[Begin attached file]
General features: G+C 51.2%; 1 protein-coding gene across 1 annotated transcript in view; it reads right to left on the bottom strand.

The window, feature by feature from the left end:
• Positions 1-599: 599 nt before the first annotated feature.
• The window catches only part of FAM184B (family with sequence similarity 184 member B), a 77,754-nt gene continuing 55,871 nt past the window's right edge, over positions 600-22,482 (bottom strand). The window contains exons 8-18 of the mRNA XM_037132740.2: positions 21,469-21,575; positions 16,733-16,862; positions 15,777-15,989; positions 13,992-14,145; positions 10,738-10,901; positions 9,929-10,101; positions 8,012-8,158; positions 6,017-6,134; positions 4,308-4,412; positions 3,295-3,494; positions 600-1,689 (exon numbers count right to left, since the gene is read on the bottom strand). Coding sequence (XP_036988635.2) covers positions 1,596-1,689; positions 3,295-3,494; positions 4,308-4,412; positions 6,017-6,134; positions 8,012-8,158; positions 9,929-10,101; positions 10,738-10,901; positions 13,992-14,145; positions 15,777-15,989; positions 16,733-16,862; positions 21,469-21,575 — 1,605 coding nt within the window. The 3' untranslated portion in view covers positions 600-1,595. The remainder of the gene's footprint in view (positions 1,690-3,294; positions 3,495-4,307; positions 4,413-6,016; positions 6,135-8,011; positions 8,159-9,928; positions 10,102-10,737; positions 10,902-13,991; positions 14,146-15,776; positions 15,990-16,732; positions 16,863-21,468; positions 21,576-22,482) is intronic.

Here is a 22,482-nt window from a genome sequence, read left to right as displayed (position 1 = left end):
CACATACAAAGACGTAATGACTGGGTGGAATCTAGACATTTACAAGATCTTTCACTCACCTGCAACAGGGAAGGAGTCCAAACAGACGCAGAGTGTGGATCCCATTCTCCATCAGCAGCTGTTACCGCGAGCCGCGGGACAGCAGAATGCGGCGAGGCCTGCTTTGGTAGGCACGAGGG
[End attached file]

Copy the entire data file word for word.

General features: G+C 51.2%; 1 protein-coding gene across 1 annotated transcript in view; it reads right to left on the bottom strand.

The window, feature by feature from the left end:
• Positions 1-599: 599 nt before the first annotated feature.
• The window catches only part of FAM184B (family with sequence similarity 184 member B), a 77,754-nt gene continuing 55,871 nt past the window's right edge, over positions 600-22,482 (bottom strand). The window contains exons 8-18 of the mRNA XM_037132740.2: positions 21,469-21,575; positions 16,733-16,862; positions 15,777-15,989; positions 13,992-14,145; positions 10,738-10,901; positions 9,929-10,101; positions 8,012-8,158; positions 6,017-6,134; positions 4,308-4,412; positions 3,295-3,494; positions 600-1,689 (exon numbers count right to left, since the gene is read on the bottom strand). Coding sequence (XP_036988635.2) covers positions 1,596-1,689; positions 3,295-3,494; positions 4,308-4,412; positions 6,017-6,134; positions 8,012-8,158; positions 9,929-10,101; positions 10,738-10,901; positions 13,992-14,145; positions 15,777-15,989; positions 16,733-16,862; positions 21,469-21,575 — 1,605 coding nt within the window. The 3' untranslated portion in view covers positions 600-1,595. The remainder of the gene's footprint in view (positions 1,690-3,294; positions 3,495-4,307; positions 4,413-6,016; positions 6,135-8,011; positions 8,159-9,928; positions 10,102-10,737; positions 10,902-13,991; positions 14,146-15,776; positions 15,990-16,732; positions 16,863-21,468; positions 21,576-22,482) is intronic.

Here is a 22,482-nt window from a genome sequence, read left to right as displayed (position 1 = left end):
CACATACAAAGACGTAATGACTGGGTGGAATCTAGACATTTACAAGATCTTTCACTCACCTGCAACAGGGAAGGAGTCCAAACAGACGCAGAGTGTGGATCCCATTCTCCATCAGCAGCTGTTACCGCGAGCCGCGGGACAGCAGAATGCGGCGAGGCCTGCTTTGGTAGGCACGAGGG